Monday, June 23, 2008

Philadelphia and the A's

At the risk of sounding like Andy Rooney, did you ever notice that when a local media talking head goes on and on about the Philadelphia sports landscape, that they refer to Philadelphia as "Eagles town"? Well, there was a time where that wasn't true.

Once upon a time, Philadelphia had two baseball teams.

One was incredibly successful, winning World Series championships and constantly challenging the Babe Ruth and Lou Gehrig Yankees for dominance.

The other, was well......not so good. As a matter of fact, they were bad. Real bad. As in, 1 winning season in the interval between 1918 - 1948 bad.

Guess which one of these franchises remains in Philadelphia today?

At one time, the Oakland A's, whom the Phils will be playing starting tonite out in Oaklan, actually made their home in Philadelphia and in the period between 1901 and 1935, they were one of the most successful franchises in baseball. The A's won 9 AL Pennants between 1901 and 1931 and 5 World Championships. They had the most famous manager/part-owner in baseball in Cornelius Alexander McGillicuddy.....also known as Connie Mack. Those Philadelphia A's teams from the early 20th century into the early 30's had some of the greatest players to ever play the game. Second baseman Eddie Collins, who played with the A's from 1906-1914 and again in 1927-1930, is always in the conversation of greatest second basemen ever. Jimmie Foxx was one of the premier hitters in baseball during his time with the A's between 1925 and 1935 and finished his career with 534 home runs. Catcher Mickey Cochrane played for the A's between 1925 and 1933 and is considered one of the greatest catchers of all time.Cochrane had the further distinction of being one of the only people in baseball, from whom, noted sociopath Ty Cobb hadn't alienated himself.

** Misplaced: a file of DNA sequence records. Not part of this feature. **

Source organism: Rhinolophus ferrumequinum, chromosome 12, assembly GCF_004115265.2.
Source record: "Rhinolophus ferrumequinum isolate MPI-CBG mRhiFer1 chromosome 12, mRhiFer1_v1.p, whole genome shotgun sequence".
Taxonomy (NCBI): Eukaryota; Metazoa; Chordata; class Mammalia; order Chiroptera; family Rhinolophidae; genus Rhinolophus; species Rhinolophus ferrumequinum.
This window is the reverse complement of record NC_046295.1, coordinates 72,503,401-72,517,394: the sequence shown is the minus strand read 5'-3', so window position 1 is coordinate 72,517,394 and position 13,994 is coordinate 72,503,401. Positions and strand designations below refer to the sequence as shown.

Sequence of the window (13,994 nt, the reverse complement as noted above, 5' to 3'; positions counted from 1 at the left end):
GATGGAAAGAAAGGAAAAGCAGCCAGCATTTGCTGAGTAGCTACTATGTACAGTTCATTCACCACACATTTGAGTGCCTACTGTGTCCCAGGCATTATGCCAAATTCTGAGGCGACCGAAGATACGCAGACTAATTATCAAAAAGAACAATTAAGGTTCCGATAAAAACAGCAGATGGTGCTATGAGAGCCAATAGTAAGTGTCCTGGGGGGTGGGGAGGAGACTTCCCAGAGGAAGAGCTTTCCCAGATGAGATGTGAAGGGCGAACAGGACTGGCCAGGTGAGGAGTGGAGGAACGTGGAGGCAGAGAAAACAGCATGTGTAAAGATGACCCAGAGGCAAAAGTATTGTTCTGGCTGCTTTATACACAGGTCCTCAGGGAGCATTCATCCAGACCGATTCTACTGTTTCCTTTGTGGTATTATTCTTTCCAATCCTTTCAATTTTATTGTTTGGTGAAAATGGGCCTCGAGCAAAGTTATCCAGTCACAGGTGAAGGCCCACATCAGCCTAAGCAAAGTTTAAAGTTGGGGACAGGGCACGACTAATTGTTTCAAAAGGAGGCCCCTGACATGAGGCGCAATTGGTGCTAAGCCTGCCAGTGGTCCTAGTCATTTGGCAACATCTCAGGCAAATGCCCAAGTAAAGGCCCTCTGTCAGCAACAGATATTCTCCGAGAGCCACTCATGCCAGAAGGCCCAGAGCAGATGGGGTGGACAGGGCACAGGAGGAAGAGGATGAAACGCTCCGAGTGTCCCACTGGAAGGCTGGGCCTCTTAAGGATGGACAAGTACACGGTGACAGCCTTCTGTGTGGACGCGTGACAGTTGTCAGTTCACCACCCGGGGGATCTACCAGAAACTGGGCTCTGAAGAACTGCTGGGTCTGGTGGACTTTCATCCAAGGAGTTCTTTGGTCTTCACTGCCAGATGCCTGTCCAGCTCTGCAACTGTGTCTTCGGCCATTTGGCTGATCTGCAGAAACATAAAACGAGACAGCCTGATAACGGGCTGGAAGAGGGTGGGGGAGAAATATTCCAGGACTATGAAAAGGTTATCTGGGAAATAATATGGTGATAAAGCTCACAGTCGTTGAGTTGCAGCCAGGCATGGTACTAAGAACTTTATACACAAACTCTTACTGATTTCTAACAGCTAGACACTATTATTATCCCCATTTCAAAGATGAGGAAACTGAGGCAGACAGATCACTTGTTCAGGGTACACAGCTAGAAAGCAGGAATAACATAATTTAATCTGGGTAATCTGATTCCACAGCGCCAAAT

The A's teams of the late 20's and early 30's were in direct competition for the AL pennant with the Ruth and Gehrig Yankees pretty much every year from 1925 to 1932. That the A's took a World Series and two additional AL pennants during that time period speaks volumes about the type of talent that the team possessed. Like most business ventures during the Great Depression, however, the Philadelphia A's were not running profitably, and they simply couldn't afford to keep talented players anymore. This put the A's franchise into a tailspin into which they would never really recover.

The A's did have some talented ballplayers in the post WWII era. First baseman Ferris Fain (my dad's favorite player) was a two-time batting champion for the A's in 1951 and 1952 and formed a great doubleplay combination with second baseman Pete Suder and shortstop Eddie Joost. Pitcher Bobby Shantz would go on to win the AL MVP in 1952 going 24 - 7 and an ERA of 2.48.

Even though both the A's and the Phillies were both brutal in their own special way from 1935 through the 40's, the tide turned for the Phillies, as a franchise, with the 1950 Whiz Kids. As a result of the success of the Whiz Kids, the Phils became the most popular team in town, drawing fans away from the American League A's. As a result, the A's ran into further financial difficulties, resulting in the sale of the team to Arnold Johnson, who promptly moved the team to Kansas City.

Some of the details of the old A's I learned from my Dad, who was a big A's fan growing up. Some of the details I learned from wiki pages and the internet. But if you want to learn more about the A's in Philadelphia, I strongly recommend a trip to Hatboro, PA to check out the Philadelphia A's Historical Society. They have all sorts of neat items from DVDs and books on the A's and memorabilia as unique as seats from Connie Mack Stadium.

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